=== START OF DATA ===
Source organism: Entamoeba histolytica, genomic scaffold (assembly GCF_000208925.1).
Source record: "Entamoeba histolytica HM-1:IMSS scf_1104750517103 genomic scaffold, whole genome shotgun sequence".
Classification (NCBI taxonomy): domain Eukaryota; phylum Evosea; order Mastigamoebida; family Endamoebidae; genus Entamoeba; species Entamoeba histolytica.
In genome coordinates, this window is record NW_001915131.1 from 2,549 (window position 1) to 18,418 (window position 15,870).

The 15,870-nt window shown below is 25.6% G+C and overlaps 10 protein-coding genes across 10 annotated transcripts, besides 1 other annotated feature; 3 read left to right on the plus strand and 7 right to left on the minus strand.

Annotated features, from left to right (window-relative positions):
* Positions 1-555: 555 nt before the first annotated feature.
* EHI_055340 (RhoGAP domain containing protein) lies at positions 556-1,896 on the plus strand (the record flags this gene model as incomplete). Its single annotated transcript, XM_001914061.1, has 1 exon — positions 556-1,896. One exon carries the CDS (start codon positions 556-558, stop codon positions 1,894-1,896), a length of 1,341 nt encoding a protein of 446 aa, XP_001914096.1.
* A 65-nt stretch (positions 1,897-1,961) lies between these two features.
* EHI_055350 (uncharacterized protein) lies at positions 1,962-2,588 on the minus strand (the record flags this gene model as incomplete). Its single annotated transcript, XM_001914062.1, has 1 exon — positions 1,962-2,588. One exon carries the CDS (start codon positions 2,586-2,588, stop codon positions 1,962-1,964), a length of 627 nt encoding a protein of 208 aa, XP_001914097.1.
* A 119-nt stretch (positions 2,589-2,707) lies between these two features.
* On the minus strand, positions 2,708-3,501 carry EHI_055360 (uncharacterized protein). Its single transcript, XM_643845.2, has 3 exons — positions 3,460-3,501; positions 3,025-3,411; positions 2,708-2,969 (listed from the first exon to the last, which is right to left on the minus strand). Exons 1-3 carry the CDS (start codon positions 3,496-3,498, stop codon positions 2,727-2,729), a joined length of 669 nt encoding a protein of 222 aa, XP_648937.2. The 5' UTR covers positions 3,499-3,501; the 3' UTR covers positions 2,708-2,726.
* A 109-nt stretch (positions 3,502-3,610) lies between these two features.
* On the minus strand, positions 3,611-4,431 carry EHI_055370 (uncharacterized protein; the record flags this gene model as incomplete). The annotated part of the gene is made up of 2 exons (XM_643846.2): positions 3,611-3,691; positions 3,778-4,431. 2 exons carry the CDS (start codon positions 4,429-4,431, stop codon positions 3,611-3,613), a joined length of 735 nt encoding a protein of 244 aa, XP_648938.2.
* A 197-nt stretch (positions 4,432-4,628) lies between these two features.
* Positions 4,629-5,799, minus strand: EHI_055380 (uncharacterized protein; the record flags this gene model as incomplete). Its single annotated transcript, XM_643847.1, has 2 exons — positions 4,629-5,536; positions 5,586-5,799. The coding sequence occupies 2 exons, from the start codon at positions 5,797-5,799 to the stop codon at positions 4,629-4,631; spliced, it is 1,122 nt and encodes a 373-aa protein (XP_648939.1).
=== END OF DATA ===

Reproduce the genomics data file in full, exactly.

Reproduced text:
Source organism: Entamoeba histolytica, genomic scaffold (assembly GCF_000208925.1).
Source record: "Entamoeba histolytica HM-1:IMSS scf_1104750517103 genomic scaffold, whole genome shotgun sequence".
Classification (NCBI taxonomy): domain Eukaryota; phylum Evosea; order Mastigamoebida; family Endamoebidae; genus Entamoeba; species Entamoeba histolytica.
In genome coordinates, this window is record NW_001915131.1 from 2,549 (window position 1) to 18,418 (window position 15,870).

The 15,870-nt window shown below is 25.6% G+C and overlaps 10 protein-coding genes across 10 annotated transcripts, besides 1 other annotated feature; 3 read left to right on the plus strand and 7 right to left on the minus strand.

Annotated features, from left to right (window-relative positions):
* Positions 1-555: 555 nt before the first annotated feature.
* EHI_055340 (RhoGAP domain containing protein) lies at positions 556-1,896 on the plus strand (the record flags this gene model as incomplete). Its single annotated transcript, XM_001914061.1, has 1 exon — positions 556-1,896. One exon carries the CDS (start codon positions 556-558, stop codon positions 1,894-1,896), a length of 1,341 nt encoding a protein of 446 aa, XP_001914096.1.
* A 65-nt stretch (positions 1,897-1,961) lies between these two features.
* EHI_055350 (uncharacterized protein) lies at positions 1,962-2,588 on the minus strand (the record flags this gene model as incomplete). Its single annotated transcript, XM_001914062.1, has 1 exon — positions 1,962-2,588. One exon carries the CDS (start codon positions 2,586-2,588, stop codon positions 1,962-1,964), a length of 627 nt encoding a protein of 208 aa, XP_001914097.1.
* A 119-nt stretch (positions 2,589-2,707) lies between these two features.
* On the minus strand, positions 2,708-3,501 carry EHI_055360 (uncharacterized protein). Its single transcript, XM_643845.2, has 3 exons — positions 3,460-3,501; positions 3,025-3,411; positions 2,708-2,969 (listed from the first exon to the last, which is right to left on the minus strand). Exons 1-3 carry the CDS (start codon positions 3,496-3,498, stop codon positions 2,727-2,729), a joined length of 669 nt encoding a protein of 222 aa, XP_648937.2. The 5' UTR covers positions 3,499-3,501; the 3' UTR covers positions 2,708-2,726.
* A 109-nt stretch (positions 3,502-3,610) lies between these two features.
* On the minus strand, positions 3,611-4,431 carry EHI_055370 (uncharacterized protein; the record flags this gene model as incomplete). The annotated part of the gene is made up of 2 exons (XM_643846.2): positions 3,611-3,691; positions 3,778-4,431. 2 exons carry the CDS (start codon positions 4,429-4,431, stop codon positions 3,611-3,613), a joined length of 735 nt encoding a protein of 244 aa, XP_648938.2.
* A 197-nt stretch (positions 4,432-4,628) lies between these two features.
* Positions 4,629-5,799, minus strand: EHI_055380 (uncharacterized protein; the record flags this gene model as incomplete). Its single annotated transcript, XM_643847.1, has 2 exons — positions 4,629-5,536; positions 5,586-5,799. The coding sequence occupies 2 exons, from the start codon at positions 5,797-5,799 to the stop codon at positions 4,629-4,631; spliced, it is 1,122 nt and encodes a 373-aa protein (XP_648939.1).